John Burdon Sanderson Haldane, an English biochemist and geneticist, was born Nov. 5, 1892. Haldane, always referred to as J.B.S., was a pioneer in the study of the origin of life (inventing the term “primordial soup”), and he also played a major role in what is called the Neodarwinian Synthesis, where Darwinian evolution and population genetics were fused in mutual support around 1930. But to most biologists, Haldane is best known for a quotation that he may or may not have made. Many have looked for the origins of the quotation, and everyone agrees that he uttered a sentiment like the quotation on several occasions, but no one has confirmed that he ever actually stated it just this way. So just what did Haldane supposedly say? Haldane was purportedly asked by a theologically-minded audience what could be inferred about God from a study of His creation. Replied Haldane, “He seems to have an inordinate fondness for beetles.” Should this need explaining to the zoologically impaired, Haldane was referring to the fact that there are some 10,000 species of mammals on earth, but about 350,000 species of beetles. The phrase that makes this quotation so memorable is, of course, the doublet: “inordinate fondness”, which is such an exquisite pairing of words. It is this phrase that no one can confirm Haldane having written or said. If that is the case, it would be nice to know who first said that Haldane uttered it just that way, since that person may deserve a good share of the credit.
“Inordinate fondness for beetles” – which we will refer to as “the phrase” – is now a standard idiom in the lexicon of any coleopterist (student of beetles), so that if I were to comment at a meeting of the Coleopterists Society that Charles Darwin had an inordinate fondness for beetles (which he did), everyone would snicker and nod and think I was a deucedly clever fellow. The Oxford University Museum of Natural History has a display of beetles with the phrase as the title. And there are other beetle displays in which the phrase is certainly implied (first image). The phrase has recently been expanding its horizons. There are two in-print books with the phrase as the title, one about Alfred Russel Wallace (third image). There was a blog of that title, which has unfortunately shut up shop. We even found a Valentine’s Day card using the phrase, should you have an inordinate fondness for negative feedback.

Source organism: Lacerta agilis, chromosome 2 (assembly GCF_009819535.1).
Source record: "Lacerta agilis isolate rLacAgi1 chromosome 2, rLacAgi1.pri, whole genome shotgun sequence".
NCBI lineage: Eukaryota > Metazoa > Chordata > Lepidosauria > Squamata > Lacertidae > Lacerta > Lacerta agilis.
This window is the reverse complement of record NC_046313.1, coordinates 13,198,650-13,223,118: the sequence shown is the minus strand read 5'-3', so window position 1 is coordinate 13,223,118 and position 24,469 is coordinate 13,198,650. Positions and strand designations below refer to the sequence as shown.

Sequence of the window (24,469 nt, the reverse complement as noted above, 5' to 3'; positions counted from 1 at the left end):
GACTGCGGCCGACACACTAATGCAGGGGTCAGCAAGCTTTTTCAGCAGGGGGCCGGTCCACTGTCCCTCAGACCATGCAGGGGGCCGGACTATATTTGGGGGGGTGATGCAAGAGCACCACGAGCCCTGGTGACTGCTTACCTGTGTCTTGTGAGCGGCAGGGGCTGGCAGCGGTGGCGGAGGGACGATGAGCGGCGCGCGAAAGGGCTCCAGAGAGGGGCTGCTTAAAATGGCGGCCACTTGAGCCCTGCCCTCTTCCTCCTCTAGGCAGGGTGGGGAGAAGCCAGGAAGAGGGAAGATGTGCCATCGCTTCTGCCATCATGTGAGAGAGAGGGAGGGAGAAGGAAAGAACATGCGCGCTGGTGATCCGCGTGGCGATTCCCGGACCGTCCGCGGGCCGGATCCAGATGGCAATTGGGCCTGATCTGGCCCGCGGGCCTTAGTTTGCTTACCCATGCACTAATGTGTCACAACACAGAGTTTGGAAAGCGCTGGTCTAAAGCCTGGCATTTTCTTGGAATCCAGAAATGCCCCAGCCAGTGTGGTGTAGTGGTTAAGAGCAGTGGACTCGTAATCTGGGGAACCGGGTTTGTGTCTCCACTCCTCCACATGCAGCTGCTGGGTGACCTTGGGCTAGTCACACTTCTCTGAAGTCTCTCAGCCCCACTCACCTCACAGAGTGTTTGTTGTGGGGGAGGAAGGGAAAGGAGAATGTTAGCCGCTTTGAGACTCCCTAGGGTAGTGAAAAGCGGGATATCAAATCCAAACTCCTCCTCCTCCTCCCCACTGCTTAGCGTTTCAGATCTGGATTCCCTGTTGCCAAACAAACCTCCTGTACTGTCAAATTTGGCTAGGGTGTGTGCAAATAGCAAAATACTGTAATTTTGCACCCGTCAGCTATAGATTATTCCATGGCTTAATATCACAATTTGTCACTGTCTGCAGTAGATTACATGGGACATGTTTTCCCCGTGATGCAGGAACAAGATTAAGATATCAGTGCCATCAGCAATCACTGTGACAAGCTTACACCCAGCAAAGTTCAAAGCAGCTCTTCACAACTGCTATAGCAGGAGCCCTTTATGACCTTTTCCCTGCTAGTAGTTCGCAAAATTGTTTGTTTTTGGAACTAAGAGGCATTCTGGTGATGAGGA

There are not as many photographs of Haldane as there ought to be. This one shows him in the mid-1930s, in his mid-forties.
Dr. William B. Ashworth, Jr., Consultant for the History of Science, Linda Hall Library and Associate Professor, Department of History, University of Missouri-Kansas City. Comments or corrections are welcome; please direct to firstname.lastname@example.org.